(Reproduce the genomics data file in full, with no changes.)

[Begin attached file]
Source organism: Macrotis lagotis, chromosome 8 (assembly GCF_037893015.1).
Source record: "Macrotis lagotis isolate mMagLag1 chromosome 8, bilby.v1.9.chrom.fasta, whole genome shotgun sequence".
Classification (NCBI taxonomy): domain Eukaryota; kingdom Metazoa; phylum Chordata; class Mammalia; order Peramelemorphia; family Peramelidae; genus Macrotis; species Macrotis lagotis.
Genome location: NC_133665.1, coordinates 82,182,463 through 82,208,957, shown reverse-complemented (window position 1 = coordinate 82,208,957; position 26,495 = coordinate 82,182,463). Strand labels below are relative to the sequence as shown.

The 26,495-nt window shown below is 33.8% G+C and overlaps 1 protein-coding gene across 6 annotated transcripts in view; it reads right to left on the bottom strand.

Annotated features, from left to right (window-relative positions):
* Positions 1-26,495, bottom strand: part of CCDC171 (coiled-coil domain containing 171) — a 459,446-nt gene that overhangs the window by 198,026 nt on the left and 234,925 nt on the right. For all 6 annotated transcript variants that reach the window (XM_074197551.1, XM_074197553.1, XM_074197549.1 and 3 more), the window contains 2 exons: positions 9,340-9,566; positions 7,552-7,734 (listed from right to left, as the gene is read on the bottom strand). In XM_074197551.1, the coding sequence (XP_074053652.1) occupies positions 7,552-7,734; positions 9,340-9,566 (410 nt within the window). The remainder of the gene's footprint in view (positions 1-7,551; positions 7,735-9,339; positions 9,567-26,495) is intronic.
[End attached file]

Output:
Source organism: Macrotis lagotis, chromosome 8 (assembly GCF_037893015.1).
Source record: "Macrotis lagotis isolate mMagLag1 chromosome 8, bilby.v1.9.chrom.fasta, whole genome shotgun sequence".
Classification (NCBI taxonomy): domain Eukaryota; kingdom Metazoa; phylum Chordata; class Mammalia; order Peramelemorphia; family Peramelidae; genus Macrotis; species Macrotis lagotis.
Genome location: NC_133665.1, coordinates 82,182,463 through 82,208,957, shown reverse-complemented (window position 1 = coordinate 82,208,957; position 26,495 = coordinate 82,182,463). Strand labels below are relative to the sequence as shown.

The 26,495-nt window shown below is 33.8% G+C and overlaps 1 protein-coding gene across 6 annotated transcripts in view; it reads right to left on the bottom strand.

Annotated features, from left to right (window-relative positions):
* Positions 1-26,495, bottom strand: part of CCDC171 (coiled-coil domain containing 171) — a 459,446-nt gene that overhangs the window by 198,026 nt on the left and 234,925 nt on the right. For all 6 annotated transcript variants that reach the window (XM_074197551.1, XM_074197553.1, XM_074197549.1 and 3 more), the window contains 2 exons: positions 9,340-9,566; positions 7,552-7,734 (listed from right to left, as the gene is read on the bottom strand). In XM_074197551.1, the coding sequence (XP_074053652.1) occupies positions 7,552-7,734; positions 9,340-9,566 (410 nt within the window). The remainder of the gene's footprint in view (positions 1-7,551; positions 7,735-9,339; positions 9,567-26,495) is intronic.